Nobody is accountable for our shambolic health service
Health Minister Leo Varadkar's latest little speech is absolutely typical of the reason why Ireland is disappearing down the plughole - leaving all the election hype aside.
Nobody at Tallaght Hospital is immediately responsible for a 91-year-old being left on a trolley overnight, he effectively said. He may well be right.
But in the wider world, somebody is always responsible for things that go wrong. In Ireland, this is not always the case. The fact that the person responsible is seldom held accountable in our bureaucratic jungle is the reason that everything is getting worse.
This paper was kind enough to publish a letter of mine about five years ago saying that part of my pension was being put in a special savings fund for my own hospital trolley.
Has anything improved since then? Of course not.
It's like watching some of the illusionists in the Cirque du Soleil, where everybody seems to be hiding behind everybody else. Oh, and, as usual, not one person has so far mentioned keeping people healthier to improve the situation.
Richard Barton, Tinahely Co Wicklow
Don't blame the builders
Why is it that everything to do with the housing shortage is blamed on the house builder? Patrick Doyle's letter (Irish Independent, November 4) states that "the developers seem to want to return to the banks lending multiple times the income of the people". This is not the case.
The banks will only loan 60pc of building costs to a builder. The cost of building a houses has not changed since the boom. The Government still insists on taking up to €60,000 per unit if the land is near a Luas, the M50 or a Dart. Every material comes with 13.5pc VAT, all the workers pay the taxes like everyone buying a house, and finally on the completion of the houses, the Government takes another 13.5pc VAT.
Please try and achieve a balanced view of the situation. Builders do not want a repeat of the boom years, just for everyone to accept the simple cost of planning, building and the enormous levies imposed by the county councils and the high tax the Government takes, all based on boom-time prices.
Mary Berry, Carrickmines, Dublin 18
Making cents of it all
It appears a week is a long time in banking. Last week, the Central Bank was urging us to head to the banks and deposit our one and two cent coins and even told us if we picked the right day, the bank was doing that for free.
It now appears that one of our major banks not only doesn't want to see us, but we may need to have €3,000 in cash for that privilege. Only a few years ago, Irish banks were happy to welcome loyal customers and if you had cash to lodge, they might even offer a seat. I guess the credit unions and post offices can save on their customer advertising, for this week at least.
Owen Davin, Rockshire Road, Waterford
My 91-year-old mother suggests Bank of Ireland comes to an arrangement with An Post to handle those unwanted cash transactions, similar to what other banks have done, thus doing themselves, their customers and rural post offices a good turn.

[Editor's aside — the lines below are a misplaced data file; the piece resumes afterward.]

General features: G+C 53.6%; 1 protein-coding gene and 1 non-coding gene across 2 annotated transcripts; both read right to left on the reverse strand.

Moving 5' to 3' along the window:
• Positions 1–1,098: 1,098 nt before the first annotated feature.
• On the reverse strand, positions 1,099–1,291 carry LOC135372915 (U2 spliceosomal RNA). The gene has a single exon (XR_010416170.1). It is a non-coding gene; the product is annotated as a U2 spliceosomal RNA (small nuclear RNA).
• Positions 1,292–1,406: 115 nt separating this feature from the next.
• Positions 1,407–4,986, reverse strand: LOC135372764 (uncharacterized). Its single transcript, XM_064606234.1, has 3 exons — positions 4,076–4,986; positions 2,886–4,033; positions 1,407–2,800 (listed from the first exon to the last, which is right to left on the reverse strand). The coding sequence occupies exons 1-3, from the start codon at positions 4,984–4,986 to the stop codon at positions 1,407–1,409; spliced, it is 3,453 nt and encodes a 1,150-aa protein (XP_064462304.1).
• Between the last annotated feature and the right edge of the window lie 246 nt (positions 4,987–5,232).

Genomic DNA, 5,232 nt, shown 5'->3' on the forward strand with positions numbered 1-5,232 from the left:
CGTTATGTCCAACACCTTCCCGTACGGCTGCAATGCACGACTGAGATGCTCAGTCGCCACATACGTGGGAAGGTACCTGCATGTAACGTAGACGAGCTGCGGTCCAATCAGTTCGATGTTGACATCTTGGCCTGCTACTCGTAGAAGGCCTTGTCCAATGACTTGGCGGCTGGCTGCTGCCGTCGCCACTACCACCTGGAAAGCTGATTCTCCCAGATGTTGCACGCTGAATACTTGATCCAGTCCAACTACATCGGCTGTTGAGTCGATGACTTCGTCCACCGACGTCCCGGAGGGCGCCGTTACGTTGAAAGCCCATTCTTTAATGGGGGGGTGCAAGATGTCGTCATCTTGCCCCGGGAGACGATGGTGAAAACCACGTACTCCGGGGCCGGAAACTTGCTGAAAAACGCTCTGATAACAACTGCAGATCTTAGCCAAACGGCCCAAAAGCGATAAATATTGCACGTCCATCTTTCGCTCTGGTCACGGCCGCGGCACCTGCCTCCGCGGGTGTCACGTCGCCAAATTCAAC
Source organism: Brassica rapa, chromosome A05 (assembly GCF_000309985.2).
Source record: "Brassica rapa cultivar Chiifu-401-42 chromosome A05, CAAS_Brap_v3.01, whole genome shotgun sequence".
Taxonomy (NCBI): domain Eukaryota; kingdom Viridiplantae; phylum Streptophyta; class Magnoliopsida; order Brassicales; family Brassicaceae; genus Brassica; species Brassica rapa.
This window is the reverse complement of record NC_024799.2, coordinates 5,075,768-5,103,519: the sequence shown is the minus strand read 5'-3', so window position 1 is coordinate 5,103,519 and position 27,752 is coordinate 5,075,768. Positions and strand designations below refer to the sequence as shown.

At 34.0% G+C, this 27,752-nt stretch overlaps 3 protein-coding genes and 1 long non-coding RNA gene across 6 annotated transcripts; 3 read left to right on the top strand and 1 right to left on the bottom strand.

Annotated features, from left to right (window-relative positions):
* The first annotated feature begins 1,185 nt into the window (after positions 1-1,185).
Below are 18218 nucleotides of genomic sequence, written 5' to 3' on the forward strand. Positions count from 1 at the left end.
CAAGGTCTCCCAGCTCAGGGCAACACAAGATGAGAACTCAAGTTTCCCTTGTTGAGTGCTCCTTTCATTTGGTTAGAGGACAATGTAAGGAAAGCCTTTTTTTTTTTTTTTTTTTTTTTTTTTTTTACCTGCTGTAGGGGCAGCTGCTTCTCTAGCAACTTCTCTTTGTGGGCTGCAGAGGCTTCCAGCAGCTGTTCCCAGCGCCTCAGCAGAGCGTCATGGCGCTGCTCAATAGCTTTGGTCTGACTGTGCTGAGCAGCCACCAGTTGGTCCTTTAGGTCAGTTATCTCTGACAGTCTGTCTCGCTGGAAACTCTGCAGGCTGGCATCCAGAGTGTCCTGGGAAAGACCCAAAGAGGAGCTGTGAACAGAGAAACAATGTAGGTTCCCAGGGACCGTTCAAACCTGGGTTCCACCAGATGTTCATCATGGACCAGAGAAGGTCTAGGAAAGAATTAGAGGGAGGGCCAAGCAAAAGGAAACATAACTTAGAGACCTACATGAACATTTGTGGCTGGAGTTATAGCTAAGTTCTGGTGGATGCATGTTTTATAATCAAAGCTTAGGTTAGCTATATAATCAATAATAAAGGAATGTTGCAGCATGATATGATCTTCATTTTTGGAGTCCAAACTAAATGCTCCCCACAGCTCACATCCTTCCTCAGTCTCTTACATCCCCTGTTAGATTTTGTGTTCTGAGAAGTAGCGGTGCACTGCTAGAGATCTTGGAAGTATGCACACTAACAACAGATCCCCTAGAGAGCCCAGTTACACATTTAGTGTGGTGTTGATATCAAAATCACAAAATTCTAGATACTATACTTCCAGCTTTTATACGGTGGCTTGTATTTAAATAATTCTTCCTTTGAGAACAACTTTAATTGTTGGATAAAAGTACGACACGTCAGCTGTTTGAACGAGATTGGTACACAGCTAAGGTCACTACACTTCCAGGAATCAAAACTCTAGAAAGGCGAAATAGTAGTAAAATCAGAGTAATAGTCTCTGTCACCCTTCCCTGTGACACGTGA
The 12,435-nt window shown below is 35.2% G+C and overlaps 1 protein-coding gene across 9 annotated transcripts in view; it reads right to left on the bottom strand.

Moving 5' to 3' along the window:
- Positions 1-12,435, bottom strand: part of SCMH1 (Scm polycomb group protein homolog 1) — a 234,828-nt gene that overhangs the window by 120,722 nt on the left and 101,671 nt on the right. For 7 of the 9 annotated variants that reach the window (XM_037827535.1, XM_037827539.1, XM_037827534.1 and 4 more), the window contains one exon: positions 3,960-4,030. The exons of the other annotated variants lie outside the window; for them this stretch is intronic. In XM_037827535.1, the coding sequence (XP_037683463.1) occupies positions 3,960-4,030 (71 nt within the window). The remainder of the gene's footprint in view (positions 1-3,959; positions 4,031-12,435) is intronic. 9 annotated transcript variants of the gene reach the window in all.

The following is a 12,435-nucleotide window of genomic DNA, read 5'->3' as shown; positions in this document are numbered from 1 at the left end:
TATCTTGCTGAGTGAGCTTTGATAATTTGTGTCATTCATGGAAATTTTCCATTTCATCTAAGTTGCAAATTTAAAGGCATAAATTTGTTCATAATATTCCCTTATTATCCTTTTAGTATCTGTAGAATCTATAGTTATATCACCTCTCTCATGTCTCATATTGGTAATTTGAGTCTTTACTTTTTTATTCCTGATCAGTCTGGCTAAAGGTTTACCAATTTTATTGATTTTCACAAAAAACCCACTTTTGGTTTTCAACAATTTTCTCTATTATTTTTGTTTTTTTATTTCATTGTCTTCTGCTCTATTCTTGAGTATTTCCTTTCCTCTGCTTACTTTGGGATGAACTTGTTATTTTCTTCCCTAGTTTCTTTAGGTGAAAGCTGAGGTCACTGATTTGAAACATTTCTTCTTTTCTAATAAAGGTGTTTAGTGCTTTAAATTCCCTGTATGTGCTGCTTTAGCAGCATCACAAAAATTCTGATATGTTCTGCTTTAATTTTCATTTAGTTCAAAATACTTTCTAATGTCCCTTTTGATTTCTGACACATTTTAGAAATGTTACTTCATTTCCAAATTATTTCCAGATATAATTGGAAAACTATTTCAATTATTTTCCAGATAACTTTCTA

Dermot Ennis, Dalkey, Co Dublin
The future's not so bright
Yesterday, I attended the Web Summit. I estimate that 95pc of delegates were male - you'd see more women at the Hajj - which may explain why the digital world is such a hostile place for women. Also, the amount of glum-looking men with their faces stuck in their phones was alarming. If this is a harbinger of a new era, then I have seen the future; it is joyless.
John Devlin, Erne Tce, Dublin 2
Plight of Muslims in Myanmar
I feel compelled to shed light on the continuing predicament of Muslims in Myanmar. It is often deleted from the consciousness of even Muslim and Arab countries. Rohingya Muslims endure bitterness, homelessness, incarceration, bloodshed, and undue restrictions of their civil rights, cultural, economic, social and religious human rights.
Not even a single word is whispered about the Buddhist extremism that has been gripping this South East Asian nation for decades, and derailing its voyage to democracy. Perhaps, the British government could help the junta rulers 'turned politicians' in Burma to chart the right course, and value ethnic, cultural and religious diversity and the human dignity of their countrymen.
Dr Munjed Farid Al Qutob, Chartley Avenue, London
Greek lecture falls on deaf ears
It is ironic that we have former Greek Finance Minister Yanis Varoufakis lecturing us in this country about what constitutes a "paradigm of success".
Greece has had a succession of bailouts and defaults and he himself had to resign from his job as finance minister. I do not think, therefore, that what he says has much credibility. His mission "to save European capitalism from itself" lasted only six months and ended with Greece asking for a third bailout. Given Ireland's relative success in exiting the bailout when compared to Greece, Varoufakis's pontificating, as he said himself, only "stretches credulity".
A. Leavy, Sutton, Dublin 13
Officers were heroes of WWI
In response to Joseph Mackey (Irish Independent, November 5), although poppy snatchers may reappear during the heated atmosphere at celebrations in 2016, I like others in our republic will wear mine in remembrance for those who lost their lives both in the first and second world wars.
There is a common misconception that the officer class got off lightly in 'the Great War'.
The majority of casualties were from the working class, but the social and political elite were hit disproportionately hard.
More than 200 generals were killed, wounded or captured, and many visited the front lines every day. It was the officers that led the men over the trenches.
Tony Moriarty, Harold's Cross, Dublin